Charges of drug paraphernalia possession can carry hefty penalties in Miami. Hiring a drug defense attorney shortly after an arrest can be a good way to learn more about the charges and possible penalties. You can also discuss the case in-depth to go over potential defenses. If you have been charged, you could possibly pay up to $1,000 in fines, and/or spending up to one year in jail with another year on probation, if convicted.
Drug Paraphernalia and Paraphernalia Charges
Drug paraphernalia is defined by Florida law as “all equipment, products, and materials of any kind which are used, intended for use, or designed for use in planting, propagating, cultivating, growing, harvesting, manufacturing, compounding, converting, producing, processing, preparing, testing, analyzing, packaging, repackaging, storing, containing, concealing, transporting, injecting, ingesting, inhaling, or otherwise introducing into the human body a controlled substance.” (§893.145)
Proving that the paraphernalia was actually possessed by you can be pretty difficult. Because of this, there are several other determining factors when it comes to charging an individual with paraphernalia possession.
Considerations for charging an individual with paraphernalia possession include:
- anything the owner of the paraphernalia says;
- whether the paraphernalia was near the controlled substance;
- specific, documented instructions regarding the paraphernalia;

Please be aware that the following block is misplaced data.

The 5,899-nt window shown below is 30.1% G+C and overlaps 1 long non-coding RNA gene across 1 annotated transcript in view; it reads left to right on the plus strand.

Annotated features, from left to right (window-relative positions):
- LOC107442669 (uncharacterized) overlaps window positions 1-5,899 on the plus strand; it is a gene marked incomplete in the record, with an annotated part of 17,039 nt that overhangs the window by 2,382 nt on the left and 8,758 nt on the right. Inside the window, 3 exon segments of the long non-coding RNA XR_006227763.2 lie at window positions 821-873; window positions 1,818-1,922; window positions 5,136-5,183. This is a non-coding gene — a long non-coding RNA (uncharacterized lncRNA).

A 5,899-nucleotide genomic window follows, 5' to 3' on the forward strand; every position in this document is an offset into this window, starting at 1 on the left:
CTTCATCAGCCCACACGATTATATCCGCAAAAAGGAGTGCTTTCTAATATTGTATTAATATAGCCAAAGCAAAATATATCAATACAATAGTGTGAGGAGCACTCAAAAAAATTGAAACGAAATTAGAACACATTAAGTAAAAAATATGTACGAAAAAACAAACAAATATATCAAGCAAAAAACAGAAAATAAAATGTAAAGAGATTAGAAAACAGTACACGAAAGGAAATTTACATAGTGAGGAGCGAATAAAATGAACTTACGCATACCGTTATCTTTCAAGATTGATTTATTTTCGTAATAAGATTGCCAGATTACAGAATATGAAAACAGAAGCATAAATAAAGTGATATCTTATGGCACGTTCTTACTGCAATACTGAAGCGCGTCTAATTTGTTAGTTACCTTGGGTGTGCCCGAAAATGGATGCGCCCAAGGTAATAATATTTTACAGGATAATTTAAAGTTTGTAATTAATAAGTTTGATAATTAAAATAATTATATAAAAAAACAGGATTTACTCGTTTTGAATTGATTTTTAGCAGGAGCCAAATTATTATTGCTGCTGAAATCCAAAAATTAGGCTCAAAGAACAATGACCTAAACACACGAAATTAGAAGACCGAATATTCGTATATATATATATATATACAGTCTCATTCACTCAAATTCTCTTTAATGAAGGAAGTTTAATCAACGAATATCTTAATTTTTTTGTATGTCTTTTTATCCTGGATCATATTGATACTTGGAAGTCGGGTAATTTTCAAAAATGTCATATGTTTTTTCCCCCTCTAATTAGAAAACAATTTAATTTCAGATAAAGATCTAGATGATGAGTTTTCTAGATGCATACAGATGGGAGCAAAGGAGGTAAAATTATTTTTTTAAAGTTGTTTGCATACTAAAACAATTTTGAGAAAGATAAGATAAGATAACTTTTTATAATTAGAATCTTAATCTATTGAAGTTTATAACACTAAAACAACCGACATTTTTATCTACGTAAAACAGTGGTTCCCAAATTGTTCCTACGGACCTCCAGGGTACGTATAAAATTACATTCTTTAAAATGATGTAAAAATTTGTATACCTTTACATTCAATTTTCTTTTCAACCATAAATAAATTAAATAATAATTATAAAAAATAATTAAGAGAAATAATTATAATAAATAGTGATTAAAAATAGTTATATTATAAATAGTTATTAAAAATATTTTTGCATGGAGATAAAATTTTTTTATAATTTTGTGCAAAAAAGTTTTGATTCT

- expert testimony about the paraphernalia’s common or intended use; and/or
- whether the object may be used for other purposes that are legal.
The actual crime of drug paraphernalia possession is committed if a person owns, keeps, or controls the use of an item that is determined to be illegal drug paraphernalia. A judge or jury makes the determination of such a crime during court proceedings. If you are unsure how this applies to your Miami drug charges, ask your drug defense attorney.
Defenses to Paraphernalia Charges
A drug defense attorney in Miami can help you to find the right defense in your case, as there are a few defenses that generally tend to work.
There are two primary defenses to paraphernalia possession charges; illegal search and seizure and insufficient evidence. Illegal search and seizure occurs when law enforcement officials overstep their boundaries by either searching a location or person without consent or warrant or coercing the person to consent to a search.
Insufficient evidence is a viable defense if the prosecuting attorney fails to establish either actual possession or constructive possession. When it comes to paraphernalia charges, you can only be charged on the basis of actual possession if the paraphernalia was actually on your person when it was found, such as if it were in your hand or pocket.
Constructive possession, however, can be proven if the paraphernalia was found in a place to which you had access. In order to prove constructive possession, the prosecuting attorney must show that you knew the paraphernalia was there, you knew it was intended for use as illegal drug paraphernalia, and that you had “dominion or control” over its use.
The best way to figure out which defense will work best in your individual case is to contact a drug defense attorney. Located in Miami, Falk & Ross Law Firm may be able to help individuals charged with possession of drug paraphernalia. Contact a drug defense attorney at our Miami offices for a free consultation. Call us today at: 1-877-663-5110.